Well, the Republicans have had their way--but then, they are in the majority among the peoples's representatives in the House of Representatives. The Democrats lost last November. Granted, Obama has been a passive President, but then maybe he truly believes that the majority rules in a democracy, and the majority is in the House of Representatives. The majority in the House has exercised its power, the power of the purse, and it is good that this power is respected-even if the power was expressed by a reactionary, petty majority.
The only question for me is why this power of the purse has not been exercised more effectively in the past, such as when the Democrats are in power. It occurred to me that part of the explanation might be that the process of enacting legislation is fragmented. As I understand it, and I am not an expert on the legislative process, legislation is divided into three steps. First a budget is formulated, setting the broad expectations for legislation for the year. Second specific programs and funding for departments and agencies are authorized. Third, money is actually appropriated for the departments, agencies, and programs. At each step in this process it is possible to change the final result, making the budget irrelevant, and authorizations only promises of funding. It is a fragmented system that encourages manipulation.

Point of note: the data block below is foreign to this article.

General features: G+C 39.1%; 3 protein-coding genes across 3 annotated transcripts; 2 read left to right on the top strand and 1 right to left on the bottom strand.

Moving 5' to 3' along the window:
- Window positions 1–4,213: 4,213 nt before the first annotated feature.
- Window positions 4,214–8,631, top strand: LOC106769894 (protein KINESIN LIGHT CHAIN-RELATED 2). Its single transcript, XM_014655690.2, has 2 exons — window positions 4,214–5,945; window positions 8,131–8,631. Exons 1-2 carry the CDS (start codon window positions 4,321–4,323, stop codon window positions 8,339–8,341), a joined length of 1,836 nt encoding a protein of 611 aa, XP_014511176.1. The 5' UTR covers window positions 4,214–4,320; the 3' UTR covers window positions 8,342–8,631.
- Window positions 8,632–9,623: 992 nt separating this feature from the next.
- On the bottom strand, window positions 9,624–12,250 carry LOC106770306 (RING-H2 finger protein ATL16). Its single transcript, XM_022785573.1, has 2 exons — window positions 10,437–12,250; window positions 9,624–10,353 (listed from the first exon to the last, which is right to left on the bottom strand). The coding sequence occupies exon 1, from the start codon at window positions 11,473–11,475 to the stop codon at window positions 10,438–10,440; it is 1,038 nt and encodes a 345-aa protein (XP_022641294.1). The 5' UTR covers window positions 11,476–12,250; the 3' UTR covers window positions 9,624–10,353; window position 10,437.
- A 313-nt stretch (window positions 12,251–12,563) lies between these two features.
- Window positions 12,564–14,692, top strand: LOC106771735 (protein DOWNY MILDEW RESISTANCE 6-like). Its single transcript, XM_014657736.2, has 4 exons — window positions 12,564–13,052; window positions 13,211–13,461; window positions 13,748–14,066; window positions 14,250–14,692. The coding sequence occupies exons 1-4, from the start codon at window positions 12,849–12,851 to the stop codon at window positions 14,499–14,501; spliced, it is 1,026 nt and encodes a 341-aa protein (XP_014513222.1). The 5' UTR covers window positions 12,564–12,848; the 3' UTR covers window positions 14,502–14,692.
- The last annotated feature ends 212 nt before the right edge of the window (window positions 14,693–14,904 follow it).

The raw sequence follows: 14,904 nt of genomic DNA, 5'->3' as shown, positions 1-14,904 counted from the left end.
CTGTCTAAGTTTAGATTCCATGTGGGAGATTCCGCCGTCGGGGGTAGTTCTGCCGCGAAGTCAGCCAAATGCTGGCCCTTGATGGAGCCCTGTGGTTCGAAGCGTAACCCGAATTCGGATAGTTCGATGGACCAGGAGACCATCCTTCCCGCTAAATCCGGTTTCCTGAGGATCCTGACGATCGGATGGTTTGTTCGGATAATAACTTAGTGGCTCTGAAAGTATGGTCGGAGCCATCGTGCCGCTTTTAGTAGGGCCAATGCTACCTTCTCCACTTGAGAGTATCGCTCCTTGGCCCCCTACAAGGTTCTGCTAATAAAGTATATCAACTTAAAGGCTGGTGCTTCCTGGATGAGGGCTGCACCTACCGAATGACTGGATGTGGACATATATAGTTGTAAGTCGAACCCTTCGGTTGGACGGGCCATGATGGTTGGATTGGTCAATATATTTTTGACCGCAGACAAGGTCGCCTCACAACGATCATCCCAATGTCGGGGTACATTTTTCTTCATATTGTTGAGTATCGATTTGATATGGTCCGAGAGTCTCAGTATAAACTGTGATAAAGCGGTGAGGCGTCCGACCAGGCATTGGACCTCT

This process can be contrasted with the process in Britain. Again I am no expert on the British legislative system, but from what I have gathered from my research for my book, my understanding is that when a bill for a program or agency is passed, it is passed with a statement about how much it will cost, and where the money is to come from. The three parts that exist separately in the US are passed together in one bill in Britain. This prevents manipulation, and more importantly makes every bill passed into a revenue bill, meaning that every bill necessarily has to originate in the House of Commons. If the same integration of authorization and funding existed in the US legislature, every bill would necessarily originate in the House, and the Senate could do no more than approve or disapprove of what the House does. To me this would weaken the power of the Senate, which what should happen. The Senate would be unable to originate any legislation.
I am curious to get some reaction to these observations from those who have more knowledge of the legislative process.